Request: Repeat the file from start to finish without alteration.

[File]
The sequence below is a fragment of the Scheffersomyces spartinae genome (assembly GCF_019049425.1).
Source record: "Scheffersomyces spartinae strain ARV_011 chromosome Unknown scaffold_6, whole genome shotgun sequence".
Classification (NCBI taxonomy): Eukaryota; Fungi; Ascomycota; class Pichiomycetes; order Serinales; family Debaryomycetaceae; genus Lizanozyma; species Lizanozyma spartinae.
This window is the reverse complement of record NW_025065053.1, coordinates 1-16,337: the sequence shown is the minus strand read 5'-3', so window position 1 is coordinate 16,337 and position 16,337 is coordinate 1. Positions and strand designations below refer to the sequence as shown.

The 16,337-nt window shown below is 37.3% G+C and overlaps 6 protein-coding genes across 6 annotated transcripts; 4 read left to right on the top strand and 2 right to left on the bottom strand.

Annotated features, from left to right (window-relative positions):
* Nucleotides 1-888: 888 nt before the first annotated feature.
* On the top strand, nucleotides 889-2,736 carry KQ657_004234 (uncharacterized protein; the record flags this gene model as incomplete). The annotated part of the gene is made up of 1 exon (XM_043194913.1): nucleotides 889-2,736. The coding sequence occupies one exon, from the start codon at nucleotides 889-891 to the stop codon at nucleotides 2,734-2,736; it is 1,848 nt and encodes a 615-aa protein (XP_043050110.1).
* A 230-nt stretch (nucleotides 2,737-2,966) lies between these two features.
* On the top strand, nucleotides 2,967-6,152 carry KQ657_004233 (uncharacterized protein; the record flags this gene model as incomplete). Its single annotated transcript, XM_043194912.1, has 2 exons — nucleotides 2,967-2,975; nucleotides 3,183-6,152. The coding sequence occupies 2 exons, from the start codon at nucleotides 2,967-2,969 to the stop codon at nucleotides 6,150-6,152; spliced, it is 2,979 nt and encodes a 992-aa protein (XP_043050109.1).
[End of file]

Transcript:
The sequence below is a fragment of the Scheffersomyces spartinae genome (assembly GCF_019049425.1).
Source record: "Scheffersomyces spartinae strain ARV_011 chromosome Unknown scaffold_6, whole genome shotgun sequence".
Classification (NCBI taxonomy): Eukaryota; Fungi; Ascomycota; class Pichiomycetes; order Serinales; family Debaryomycetaceae; genus Lizanozyma; species Lizanozyma spartinae.
This window is the reverse complement of record NW_025065053.1, coordinates 1-16,337: the sequence shown is the minus strand read 5'-3', so window position 1 is coordinate 16,337 and position 16,337 is coordinate 1. Positions and strand designations below refer to the sequence as shown.

The 16,337-nt window shown below is 37.3% G+C and overlaps 6 protein-coding genes across 6 annotated transcripts; 4 read left to right on the top strand and 2 right to left on the bottom strand.

Annotated features, from left to right (window-relative positions):
* Nucleotides 1-888: 888 nt before the first annotated feature.
* On the top strand, nucleotides 889-2,736 carry KQ657_004234 (uncharacterized protein; the record flags this gene model as incomplete). The annotated part of the gene is made up of 1 exon (XM_043194913.1): nucleotides 889-2,736. The coding sequence occupies one exon, from the start codon at nucleotides 889-891 to the stop codon at nucleotides 2,734-2,736; it is 1,848 nt and encodes a 615-aa protein (XP_043050110.1).
* A 230-nt stretch (nucleotides 2,737-2,966) lies between these two features.
* On the top strand, nucleotides 2,967-6,152 carry KQ657_004233 (uncharacterized protein; the record flags this gene model as incomplete). Its single annotated transcript, XM_043194912.1, has 2 exons — nucleotides 2,967-2,975; nucleotides 3,183-6,152. The coding sequence occupies 2 exons, from the start codon at nucleotides 2,967-2,969 to the stop codon at nucleotides 6,150-6,152; spliced, it is 2,979 nt and encodes a 992-aa protein (XP_043050109.1).